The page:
By anyone’s standards, Barboursville offers a lot of wines to taste for a small fee; however, we did find that the tasting list on the vineyard’s website for January 2017 did not exactly match what we were offered (but we’re not complaining).
|Website Tasting List
for January 2017
|Actual Tasting List
on 28 January 2017
Octagon 2004/ 2007/ 2010/ 2012 /2013
When we asked, we were told that Octagon was not available as a tasting, but was available for purchase by the glass, half-glass, or bottle.
Octagon has been one of our all-time favorite Virginia red wines since we first tasted it back in 2012. Since then, it has won numerous prestigious awards and also, mysteriously, increased in price and disappeared from the vineyard’s standard tasting list. Back in 2012, we got to taste it along with the others for our $7 tasting fee. On this visit, a half-glass tasting of Octagon 2013 was advertised on a chalk board at $7.50. A full-glass could be had for $15 (for comparison’s sake, several Barboursville wines are priced by the bottle at $14.99). A full bottle of Octagon 2013 will set you back $54.99, and Octagon 2012 runs $69.99. It should be noted that we’ve seen (and purchased) Octagon at various wine shops in the past for far less than this per bottle, but neither of us can remember which vintage…so, that should be taken into consideration.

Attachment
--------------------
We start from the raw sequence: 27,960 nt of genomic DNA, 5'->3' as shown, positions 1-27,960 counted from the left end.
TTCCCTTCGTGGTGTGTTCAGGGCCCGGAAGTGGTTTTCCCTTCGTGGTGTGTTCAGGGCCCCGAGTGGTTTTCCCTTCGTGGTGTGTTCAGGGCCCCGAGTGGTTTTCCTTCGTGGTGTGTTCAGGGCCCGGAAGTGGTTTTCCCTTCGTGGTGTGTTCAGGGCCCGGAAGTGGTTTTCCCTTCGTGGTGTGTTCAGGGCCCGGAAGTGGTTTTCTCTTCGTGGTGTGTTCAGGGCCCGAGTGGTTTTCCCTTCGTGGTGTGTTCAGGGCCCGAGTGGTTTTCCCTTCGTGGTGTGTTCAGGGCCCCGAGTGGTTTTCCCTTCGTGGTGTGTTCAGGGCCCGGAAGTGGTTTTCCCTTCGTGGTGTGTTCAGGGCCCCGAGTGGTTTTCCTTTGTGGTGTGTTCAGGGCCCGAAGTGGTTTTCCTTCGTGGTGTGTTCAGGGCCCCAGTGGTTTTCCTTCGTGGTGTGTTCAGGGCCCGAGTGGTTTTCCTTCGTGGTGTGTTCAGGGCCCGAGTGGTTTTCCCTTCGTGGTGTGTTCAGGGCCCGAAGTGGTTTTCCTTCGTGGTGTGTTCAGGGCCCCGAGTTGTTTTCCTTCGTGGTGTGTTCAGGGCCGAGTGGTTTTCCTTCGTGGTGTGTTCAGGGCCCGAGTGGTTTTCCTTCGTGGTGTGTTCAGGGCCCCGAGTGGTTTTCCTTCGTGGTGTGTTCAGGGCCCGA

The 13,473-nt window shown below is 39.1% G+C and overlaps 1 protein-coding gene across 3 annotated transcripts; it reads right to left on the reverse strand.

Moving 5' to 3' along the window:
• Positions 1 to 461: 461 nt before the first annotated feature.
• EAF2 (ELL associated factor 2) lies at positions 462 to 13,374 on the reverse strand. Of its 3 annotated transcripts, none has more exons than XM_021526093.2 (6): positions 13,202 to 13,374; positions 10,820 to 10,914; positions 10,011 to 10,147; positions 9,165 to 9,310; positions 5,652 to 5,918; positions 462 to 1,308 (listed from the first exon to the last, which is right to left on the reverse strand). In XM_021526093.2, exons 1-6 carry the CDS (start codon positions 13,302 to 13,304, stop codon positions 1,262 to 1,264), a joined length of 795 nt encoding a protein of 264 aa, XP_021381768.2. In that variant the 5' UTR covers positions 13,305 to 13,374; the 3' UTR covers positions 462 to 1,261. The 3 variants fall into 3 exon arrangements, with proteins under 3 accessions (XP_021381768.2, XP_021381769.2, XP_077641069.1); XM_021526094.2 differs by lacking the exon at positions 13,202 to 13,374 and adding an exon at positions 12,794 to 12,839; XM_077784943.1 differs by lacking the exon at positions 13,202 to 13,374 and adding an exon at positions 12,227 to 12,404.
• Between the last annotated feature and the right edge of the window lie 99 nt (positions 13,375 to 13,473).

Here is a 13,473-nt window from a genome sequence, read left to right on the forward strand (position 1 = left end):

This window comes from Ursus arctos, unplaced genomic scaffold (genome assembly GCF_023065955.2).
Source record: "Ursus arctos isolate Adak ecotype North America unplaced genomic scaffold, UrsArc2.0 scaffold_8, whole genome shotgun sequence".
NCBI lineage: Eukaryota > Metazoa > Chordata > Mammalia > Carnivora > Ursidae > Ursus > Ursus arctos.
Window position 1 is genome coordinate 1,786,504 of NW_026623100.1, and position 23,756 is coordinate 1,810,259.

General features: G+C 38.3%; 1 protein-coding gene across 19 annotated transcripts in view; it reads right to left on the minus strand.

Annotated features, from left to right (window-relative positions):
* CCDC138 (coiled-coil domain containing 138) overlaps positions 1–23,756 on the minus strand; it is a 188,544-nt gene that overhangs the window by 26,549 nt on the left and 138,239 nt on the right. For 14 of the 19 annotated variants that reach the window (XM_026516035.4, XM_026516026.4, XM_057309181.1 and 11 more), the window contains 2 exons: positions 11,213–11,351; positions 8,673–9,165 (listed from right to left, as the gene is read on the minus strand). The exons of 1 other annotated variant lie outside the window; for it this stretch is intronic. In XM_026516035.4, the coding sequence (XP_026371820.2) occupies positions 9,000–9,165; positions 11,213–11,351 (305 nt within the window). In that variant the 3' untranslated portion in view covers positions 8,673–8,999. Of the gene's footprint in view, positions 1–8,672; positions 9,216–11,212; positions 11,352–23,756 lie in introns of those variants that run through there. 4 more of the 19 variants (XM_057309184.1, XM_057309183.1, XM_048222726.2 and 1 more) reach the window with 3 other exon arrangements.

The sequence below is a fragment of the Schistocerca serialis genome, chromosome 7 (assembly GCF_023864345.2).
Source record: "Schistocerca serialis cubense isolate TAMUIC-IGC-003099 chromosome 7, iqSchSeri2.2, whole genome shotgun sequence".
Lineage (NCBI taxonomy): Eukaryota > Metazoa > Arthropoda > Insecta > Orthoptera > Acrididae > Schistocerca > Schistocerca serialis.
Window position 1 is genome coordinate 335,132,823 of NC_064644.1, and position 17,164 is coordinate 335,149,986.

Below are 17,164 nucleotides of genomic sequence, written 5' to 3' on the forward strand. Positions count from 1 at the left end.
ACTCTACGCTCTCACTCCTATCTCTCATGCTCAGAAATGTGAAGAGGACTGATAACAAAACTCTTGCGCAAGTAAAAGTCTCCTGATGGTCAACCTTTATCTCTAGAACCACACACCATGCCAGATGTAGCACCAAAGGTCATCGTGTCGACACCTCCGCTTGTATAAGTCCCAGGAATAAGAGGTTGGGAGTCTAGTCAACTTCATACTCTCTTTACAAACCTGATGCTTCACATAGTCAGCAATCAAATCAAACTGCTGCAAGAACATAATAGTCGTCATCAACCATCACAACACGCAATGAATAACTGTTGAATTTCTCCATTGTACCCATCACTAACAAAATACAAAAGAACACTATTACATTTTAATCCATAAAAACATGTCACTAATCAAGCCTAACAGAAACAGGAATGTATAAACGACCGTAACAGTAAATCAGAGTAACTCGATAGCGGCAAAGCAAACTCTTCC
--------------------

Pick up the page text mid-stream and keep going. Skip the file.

We truly enjoy most of Barboursville’s wines a great deal and most are priced incredibly reasonably for the quality — something not always true at Virginia wineries (perhaps because Barboursville is such a big winery, comparative to others, and has its wines in lots of shops and restaurants). We came home, on this day, with a mixed case that included the 2015 Cabernet Sauvignon, 2015 Sangiovese Reserve, 2014 Merlot, and 2015 Vintage Rosé (can you tell that we’re mostly red fans?).